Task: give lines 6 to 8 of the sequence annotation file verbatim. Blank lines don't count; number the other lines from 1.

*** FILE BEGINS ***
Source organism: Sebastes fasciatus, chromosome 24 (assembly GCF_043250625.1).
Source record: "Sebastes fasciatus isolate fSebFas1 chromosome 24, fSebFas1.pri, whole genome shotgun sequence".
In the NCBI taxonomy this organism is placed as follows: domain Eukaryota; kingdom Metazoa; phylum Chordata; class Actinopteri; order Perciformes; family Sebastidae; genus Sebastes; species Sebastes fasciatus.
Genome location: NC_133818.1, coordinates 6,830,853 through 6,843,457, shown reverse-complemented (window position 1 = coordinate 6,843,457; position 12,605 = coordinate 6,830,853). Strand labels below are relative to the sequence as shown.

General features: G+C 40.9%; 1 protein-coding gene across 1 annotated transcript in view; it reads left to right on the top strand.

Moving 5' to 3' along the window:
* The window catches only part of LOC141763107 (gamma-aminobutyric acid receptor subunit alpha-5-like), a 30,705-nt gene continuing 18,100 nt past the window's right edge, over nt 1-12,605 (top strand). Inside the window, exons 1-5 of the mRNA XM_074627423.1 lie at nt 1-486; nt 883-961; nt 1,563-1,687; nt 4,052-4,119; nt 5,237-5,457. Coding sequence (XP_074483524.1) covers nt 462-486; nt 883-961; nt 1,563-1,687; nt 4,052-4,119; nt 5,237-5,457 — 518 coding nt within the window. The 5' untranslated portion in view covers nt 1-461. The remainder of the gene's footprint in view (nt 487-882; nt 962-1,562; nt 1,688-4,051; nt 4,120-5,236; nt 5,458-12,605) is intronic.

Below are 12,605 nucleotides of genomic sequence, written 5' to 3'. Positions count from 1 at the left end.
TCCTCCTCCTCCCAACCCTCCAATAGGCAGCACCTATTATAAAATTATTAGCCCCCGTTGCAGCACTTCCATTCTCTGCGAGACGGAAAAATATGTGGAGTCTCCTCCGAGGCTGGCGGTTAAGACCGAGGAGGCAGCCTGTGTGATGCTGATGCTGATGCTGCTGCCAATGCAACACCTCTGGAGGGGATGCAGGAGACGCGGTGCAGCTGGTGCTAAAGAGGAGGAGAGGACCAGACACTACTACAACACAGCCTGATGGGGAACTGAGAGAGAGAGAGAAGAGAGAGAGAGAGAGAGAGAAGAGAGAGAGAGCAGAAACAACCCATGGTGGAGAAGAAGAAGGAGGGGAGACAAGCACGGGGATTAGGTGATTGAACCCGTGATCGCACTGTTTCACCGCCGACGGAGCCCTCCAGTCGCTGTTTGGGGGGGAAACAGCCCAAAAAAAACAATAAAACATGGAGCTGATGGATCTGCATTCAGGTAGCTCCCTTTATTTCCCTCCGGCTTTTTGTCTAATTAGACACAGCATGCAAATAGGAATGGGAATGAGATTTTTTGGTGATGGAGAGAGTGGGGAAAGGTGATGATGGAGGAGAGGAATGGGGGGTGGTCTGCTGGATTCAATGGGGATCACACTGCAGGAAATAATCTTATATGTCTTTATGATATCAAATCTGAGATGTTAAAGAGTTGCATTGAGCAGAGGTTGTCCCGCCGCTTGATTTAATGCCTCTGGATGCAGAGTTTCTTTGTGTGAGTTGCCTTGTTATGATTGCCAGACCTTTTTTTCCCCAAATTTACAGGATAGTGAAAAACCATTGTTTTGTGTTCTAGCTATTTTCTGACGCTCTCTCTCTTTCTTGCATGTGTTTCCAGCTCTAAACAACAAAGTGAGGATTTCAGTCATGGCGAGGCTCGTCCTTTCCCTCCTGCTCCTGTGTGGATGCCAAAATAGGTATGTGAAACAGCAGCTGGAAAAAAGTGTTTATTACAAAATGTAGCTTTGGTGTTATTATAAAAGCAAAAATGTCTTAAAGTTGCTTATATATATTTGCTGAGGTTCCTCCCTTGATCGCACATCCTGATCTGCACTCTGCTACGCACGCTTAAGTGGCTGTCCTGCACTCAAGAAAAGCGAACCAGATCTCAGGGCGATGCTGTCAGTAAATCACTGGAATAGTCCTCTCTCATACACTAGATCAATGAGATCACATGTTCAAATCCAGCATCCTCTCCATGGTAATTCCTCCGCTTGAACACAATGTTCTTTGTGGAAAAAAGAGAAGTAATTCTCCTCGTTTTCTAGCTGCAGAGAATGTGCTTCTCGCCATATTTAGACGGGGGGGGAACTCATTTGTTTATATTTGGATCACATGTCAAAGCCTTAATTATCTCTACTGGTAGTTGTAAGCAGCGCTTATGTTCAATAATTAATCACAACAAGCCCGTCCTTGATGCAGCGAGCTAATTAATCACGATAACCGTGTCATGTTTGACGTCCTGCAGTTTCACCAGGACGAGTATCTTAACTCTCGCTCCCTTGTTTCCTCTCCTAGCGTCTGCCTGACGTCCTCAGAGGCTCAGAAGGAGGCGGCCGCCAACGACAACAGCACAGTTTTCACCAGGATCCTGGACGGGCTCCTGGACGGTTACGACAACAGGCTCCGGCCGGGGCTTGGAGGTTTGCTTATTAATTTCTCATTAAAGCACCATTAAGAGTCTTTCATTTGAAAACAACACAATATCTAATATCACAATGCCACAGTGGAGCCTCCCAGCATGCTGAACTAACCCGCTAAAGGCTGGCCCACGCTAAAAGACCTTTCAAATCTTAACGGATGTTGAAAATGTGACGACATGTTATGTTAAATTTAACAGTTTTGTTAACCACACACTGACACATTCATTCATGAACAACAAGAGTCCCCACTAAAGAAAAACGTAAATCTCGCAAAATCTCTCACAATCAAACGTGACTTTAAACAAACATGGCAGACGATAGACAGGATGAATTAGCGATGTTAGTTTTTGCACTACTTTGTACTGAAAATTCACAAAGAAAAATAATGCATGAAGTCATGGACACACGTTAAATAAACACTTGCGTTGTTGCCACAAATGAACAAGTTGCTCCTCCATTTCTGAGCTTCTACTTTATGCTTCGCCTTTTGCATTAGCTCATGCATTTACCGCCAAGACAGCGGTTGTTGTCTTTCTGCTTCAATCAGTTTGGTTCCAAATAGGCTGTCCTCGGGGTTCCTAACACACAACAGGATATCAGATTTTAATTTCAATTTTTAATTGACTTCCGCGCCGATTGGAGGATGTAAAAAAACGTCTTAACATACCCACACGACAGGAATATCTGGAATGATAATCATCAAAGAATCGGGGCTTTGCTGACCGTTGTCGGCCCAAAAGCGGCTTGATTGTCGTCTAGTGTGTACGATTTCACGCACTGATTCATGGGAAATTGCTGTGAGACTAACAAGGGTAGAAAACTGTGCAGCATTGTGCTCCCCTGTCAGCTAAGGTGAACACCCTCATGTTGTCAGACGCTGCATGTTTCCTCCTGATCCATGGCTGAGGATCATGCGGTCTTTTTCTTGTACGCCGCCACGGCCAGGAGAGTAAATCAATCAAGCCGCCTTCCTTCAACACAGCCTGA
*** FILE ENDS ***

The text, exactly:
Moving 5' to 3' along the window:
* The window catches only part of LOC141763107 (gamma-aminobutyric acid receptor subunit alpha-5-like), a 30,705-nt gene continuing 18,100 nt past the window's right edge, over nt 1-12,605 (top strand). Inside the window, exons 1-5 of the mRNA XM_074627423.1 lie at nt 1-486; nt 883-961; nt 1,563-1,687; nt 4,052-4,119; nt 5,237-5,457. Coding sequence (XP_074483524.1) covers nt 462-486; nt 883-961; nt 1,563-1,687; nt 4,052-4,119; nt 5,237-5,457 — 518 coding nt within the window. The 5' untranslated portion in view covers nt 1-461. The remainder of the gene's footprint in view (nt 487-882; nt 962-1,562; nt 1,688-4,051; nt 4,120-5,236; nt 5,458-12,605) is intronic.

Below are 12,605 nucleotides of genomic sequence, written 5' to 3'. Positions count from 1 at the left end.